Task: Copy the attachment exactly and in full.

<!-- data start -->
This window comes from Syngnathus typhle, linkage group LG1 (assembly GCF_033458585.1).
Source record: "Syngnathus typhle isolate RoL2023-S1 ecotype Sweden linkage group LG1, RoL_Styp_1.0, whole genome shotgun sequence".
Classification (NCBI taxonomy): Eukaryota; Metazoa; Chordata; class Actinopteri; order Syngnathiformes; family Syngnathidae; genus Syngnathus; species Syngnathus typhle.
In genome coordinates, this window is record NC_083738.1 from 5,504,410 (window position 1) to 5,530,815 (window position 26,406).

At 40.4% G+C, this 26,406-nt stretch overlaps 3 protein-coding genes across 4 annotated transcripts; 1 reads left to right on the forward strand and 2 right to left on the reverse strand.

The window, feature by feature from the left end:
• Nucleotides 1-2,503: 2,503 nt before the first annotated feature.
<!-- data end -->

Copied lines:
This window comes from Syngnathus typhle, linkage group LG1 (assembly GCF_033458585.1).
Source record: "Syngnathus typhle isolate RoL2023-S1 ecotype Sweden linkage group LG1, RoL_Styp_1.0, whole genome shotgun sequence".
Classification (NCBI taxonomy): Eukaryota; Metazoa; Chordata; class Actinopteri; order Syngnathiformes; family Syngnathidae; genus Syngnathus; species Syngnathus typhle.
In genome coordinates, this window is record NC_083738.1 from 5,504,410 (window position 1) to 5,530,815 (window position 26,406).

At 40.4% G+C, this 26,406-nt stretch overlaps 3 protein-coding genes across 4 annotated transcripts; 1 reads left to right on the forward strand and 2 right to left on the reverse strand.

The window, feature by feature from the left end:
• Nucleotides 1-2,503: 2,503 nt before the first annotated feature.